The house, built of Jerusalem stone in 1931, was once the pride of British diplomacy and occupies a commanding position in West Jerusalem on the inauspiciously named Hill of Evil Counsel, where Judas is said to have negotiated his betrayal of Jesus. It has acres of lush gardens filled with delphiniums, roses and trees. After the British mandate ended in 1948, it was taken over by the United Nations. [My emphasis]
For someone who has dedicated the last ten years to betraying just about everybody except the Americans and Israelis (not least the Palestinians) the location seems entirely appropriate. Presumably the reward for his new job will be substantially more than thirty pieces of silver.
Collapse Of Not Very Stout PartyPosted July 22nd, 2007 by Tom
We had a housewarming party this weekend - in preparation for this we acquired two garden gazebos for a very reasonable price from Mr. Tesco. Unpacking one, we were impressed by the clear, simple instructions, ease of assembly and light weight, not to mention its uncomplicated, serviceable plain looks. With a feeling of a job well done, we moved it easily to the end of the garden to give some shade next to where the barbecue was going to be. This was on Wednesday evening.
On Thursday morning, there was a bit of rain, not to mention a bit of wind. The result of this on our uncomplicated, serviceable gazebo was, sadly, unfortunate. An hour after the storm broke over West London, it was blown up against the neighbour's fence, on its back, feebly waving its legs in the air. Its lightweight structure, fine in good weather, had buckled in several places at the first sign of adverse conditions.
Which brings us to Cameron's Conservatives, and their performance on the same day up the road in Ealing Southall. It wasn't a hard job taking over as Tory leader from Michael Howard - all you had to be was a) not Tony Blair and b) not Michael Howard, and electoral success courtesy of an electorate fed up with ten years of lies and unhinged messiah complex would fall into your lap. That, at least, was the theory. Somewhere along the lines, the Cameroonies appear to have gone off the rails, and Chairman Brown is sitting back and watching, no doubt chuckling quietly. Here's the first clue, from the ballot paper:
Chris Dillow ascribes the Tories' poor performance to the imposition of a top-down candidate over local knowledge, and that putting Cameron's name on the ballot paper exemplifies this. The fact that Lit didn't apparently live in the constituency (the Evening Standard reportedly ran an article, which I haven't read, by Andrew Gilligan saying he lives on the 'Chiswick/Isleworth borders', which is nonsensical as those suburbs don't adjoin. Lit lives and votes in Chiswick) and wasn't a member of the party are irrelevant details. Cameroon, the Heir To Blair, doesn't do detail any more than his role model, which is why when the sock of sand hit, they were so surprised. To recap for the three people who missed it:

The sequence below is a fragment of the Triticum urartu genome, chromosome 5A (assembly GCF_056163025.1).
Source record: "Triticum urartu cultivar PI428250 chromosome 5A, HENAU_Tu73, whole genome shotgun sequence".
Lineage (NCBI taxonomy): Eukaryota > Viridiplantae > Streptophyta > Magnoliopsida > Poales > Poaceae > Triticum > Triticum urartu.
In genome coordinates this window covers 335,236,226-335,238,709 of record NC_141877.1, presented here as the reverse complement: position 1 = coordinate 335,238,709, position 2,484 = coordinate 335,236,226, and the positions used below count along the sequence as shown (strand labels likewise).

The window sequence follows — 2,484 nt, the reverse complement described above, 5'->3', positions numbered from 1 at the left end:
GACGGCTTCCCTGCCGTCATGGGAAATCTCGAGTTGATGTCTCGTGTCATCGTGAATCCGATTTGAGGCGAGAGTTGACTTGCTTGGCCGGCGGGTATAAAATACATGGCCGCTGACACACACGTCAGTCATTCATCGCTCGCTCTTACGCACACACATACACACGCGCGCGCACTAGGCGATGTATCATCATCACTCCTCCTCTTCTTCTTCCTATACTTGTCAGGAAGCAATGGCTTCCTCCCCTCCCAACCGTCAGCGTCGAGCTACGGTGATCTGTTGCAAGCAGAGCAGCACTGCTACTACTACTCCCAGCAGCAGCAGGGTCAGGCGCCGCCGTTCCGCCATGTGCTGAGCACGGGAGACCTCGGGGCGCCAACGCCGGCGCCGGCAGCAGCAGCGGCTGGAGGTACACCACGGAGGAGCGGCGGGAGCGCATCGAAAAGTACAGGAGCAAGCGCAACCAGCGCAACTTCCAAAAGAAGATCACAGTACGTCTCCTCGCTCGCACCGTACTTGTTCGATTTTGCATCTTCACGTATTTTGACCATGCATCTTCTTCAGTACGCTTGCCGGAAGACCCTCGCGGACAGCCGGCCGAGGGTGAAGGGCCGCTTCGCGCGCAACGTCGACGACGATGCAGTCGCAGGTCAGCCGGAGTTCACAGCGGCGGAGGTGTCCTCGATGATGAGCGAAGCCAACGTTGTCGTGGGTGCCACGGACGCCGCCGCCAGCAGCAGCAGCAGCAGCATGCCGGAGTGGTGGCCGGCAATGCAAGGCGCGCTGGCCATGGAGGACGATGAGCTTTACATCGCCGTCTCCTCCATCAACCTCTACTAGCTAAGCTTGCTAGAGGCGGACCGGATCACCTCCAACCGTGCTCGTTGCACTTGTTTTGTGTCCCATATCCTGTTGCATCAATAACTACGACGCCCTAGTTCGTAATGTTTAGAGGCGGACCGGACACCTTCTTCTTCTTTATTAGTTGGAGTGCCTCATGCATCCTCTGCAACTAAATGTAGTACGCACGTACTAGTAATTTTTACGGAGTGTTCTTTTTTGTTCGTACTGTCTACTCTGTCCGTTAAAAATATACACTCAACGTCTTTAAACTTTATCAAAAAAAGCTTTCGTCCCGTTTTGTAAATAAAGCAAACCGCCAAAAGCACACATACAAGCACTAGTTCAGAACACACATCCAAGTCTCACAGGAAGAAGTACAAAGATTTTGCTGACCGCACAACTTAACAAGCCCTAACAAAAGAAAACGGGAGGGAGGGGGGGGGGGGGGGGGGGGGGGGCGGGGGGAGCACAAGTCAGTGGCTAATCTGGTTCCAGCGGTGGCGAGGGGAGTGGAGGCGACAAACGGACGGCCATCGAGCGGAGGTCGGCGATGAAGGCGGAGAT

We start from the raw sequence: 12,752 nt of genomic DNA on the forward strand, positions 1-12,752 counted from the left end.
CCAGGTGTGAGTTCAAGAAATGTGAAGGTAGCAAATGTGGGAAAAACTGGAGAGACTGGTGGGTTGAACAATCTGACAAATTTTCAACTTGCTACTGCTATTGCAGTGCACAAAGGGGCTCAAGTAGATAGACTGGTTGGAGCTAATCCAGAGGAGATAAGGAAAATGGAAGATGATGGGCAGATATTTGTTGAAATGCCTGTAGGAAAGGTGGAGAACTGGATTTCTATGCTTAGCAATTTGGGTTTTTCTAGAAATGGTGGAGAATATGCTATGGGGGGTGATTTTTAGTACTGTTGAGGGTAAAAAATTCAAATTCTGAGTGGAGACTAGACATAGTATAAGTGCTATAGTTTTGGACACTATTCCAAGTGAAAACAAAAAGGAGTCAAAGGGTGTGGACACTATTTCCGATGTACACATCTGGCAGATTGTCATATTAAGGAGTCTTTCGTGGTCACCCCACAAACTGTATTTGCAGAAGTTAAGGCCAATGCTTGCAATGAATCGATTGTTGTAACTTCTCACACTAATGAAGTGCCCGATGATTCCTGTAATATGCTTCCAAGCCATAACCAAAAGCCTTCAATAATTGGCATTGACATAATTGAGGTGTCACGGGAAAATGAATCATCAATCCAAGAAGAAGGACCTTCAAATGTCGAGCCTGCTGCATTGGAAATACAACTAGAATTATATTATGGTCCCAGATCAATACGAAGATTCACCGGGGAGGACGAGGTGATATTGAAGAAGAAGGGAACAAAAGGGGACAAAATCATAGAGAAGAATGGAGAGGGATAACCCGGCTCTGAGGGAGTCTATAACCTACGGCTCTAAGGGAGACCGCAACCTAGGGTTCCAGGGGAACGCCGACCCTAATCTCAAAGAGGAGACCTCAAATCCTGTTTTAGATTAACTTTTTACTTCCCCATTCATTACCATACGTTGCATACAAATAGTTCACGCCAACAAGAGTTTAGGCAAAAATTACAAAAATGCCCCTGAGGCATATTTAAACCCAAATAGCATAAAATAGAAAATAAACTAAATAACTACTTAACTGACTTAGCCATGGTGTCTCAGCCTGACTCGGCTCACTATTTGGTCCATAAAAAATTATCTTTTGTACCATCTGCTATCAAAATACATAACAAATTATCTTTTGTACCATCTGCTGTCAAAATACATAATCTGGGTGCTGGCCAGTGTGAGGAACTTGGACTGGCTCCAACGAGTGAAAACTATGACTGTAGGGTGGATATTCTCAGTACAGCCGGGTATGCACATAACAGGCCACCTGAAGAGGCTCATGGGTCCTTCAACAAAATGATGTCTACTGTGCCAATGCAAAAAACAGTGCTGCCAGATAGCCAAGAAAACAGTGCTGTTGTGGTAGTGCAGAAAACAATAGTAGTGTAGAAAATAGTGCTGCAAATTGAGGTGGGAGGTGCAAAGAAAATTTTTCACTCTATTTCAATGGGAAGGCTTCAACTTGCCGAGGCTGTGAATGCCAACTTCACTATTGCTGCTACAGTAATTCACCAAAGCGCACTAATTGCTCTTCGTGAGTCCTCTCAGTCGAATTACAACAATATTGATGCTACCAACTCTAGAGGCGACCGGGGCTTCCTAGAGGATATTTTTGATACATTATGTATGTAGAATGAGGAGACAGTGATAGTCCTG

Mr Lit, 34, a flamboyant Sikh businessman, and his wife Mandy even posed for a photograph with Tony Blair. At the time, Mr Lit was the managing director of Sunrise Radio, which paid £4,800 for a table at the exclusive function for Asian businessmen.
Some detail to miss, really. It's obvious that Cameron's been giving the finger to the Old Wing of the Conservative party and has apparently swallowed the hip, Cool Britannia modernising spiel of Blairism, ten years late and without apparently realising that it's a busted flush with the public. Is he stupid? Has he just looked at the last ten years in politics and concluded that 'Blair wins elections = Be like Blair = Win elections'. Logic straight out of the Underpants Gnomes school of political science.
* Appoint ex-tabloid rat (Coulson)
* Ditch all your principles
It does appear that this strategy has resulted, like my gazebo, in Cameron getting a gale in the face. Forgotten zombies from the past have dusted off the clay and risen from the grave:
Other voices from the attic rattle their chains and join in:
This mirrors Blair's continual battle with 'Old Labour', with the exception that Cameron isn't Blair, his party aren't leading in the polls and what he's putting on the menu is as fresh as the burgers from yesterday's barbecue. Next time I'm running a party, I'll make sure the structure can stand up to British conditions without buckling. If Cameron isn't going to continue the Tory tradition of here-today-gone-tomorrow leaders, I suggest he does the same.
When Sir Christopher Evans AttacksPosted July 22nd, 2007 by Tom
Lots of post-cash-for-peerages fallout in the Sundays. Sir Christopher Evans, the only donor/loaner to get arrested, isn't a happy man. Is he chiming in with Lord Levy and the Blairites in their onion-clutching denunciations of the 'Stasi' or 'Gestapo' Met Police investigation that was so 'traumatic'? Er, no.
"I have got to be honest, the police before, during and afterwards have treated me very courteously and professionally with the utmost respect, so I really cannot level any criticism to the way they handled me and treated me," he said.
Sir Christopher's wrath was reserved for the Labour Party and Blair machine which he said left him "dangling" as he faced the firestorm of the police inquiry and world's media. source
We saw this with Des Smith, too. Why, if they were so confident of their innocence and the above-board nature of the loans, did they drop Evans and Smith in the soup? This is another question with no good answer for the Blairite inner circle, along with 'if it was perfectly OK, why aren't the Labour Party still taking loans - it's not like they're rolling in cash?'. The public won't be remotely convinced of Blair's innocence any time soon and that goes for Levy and Mandelson too.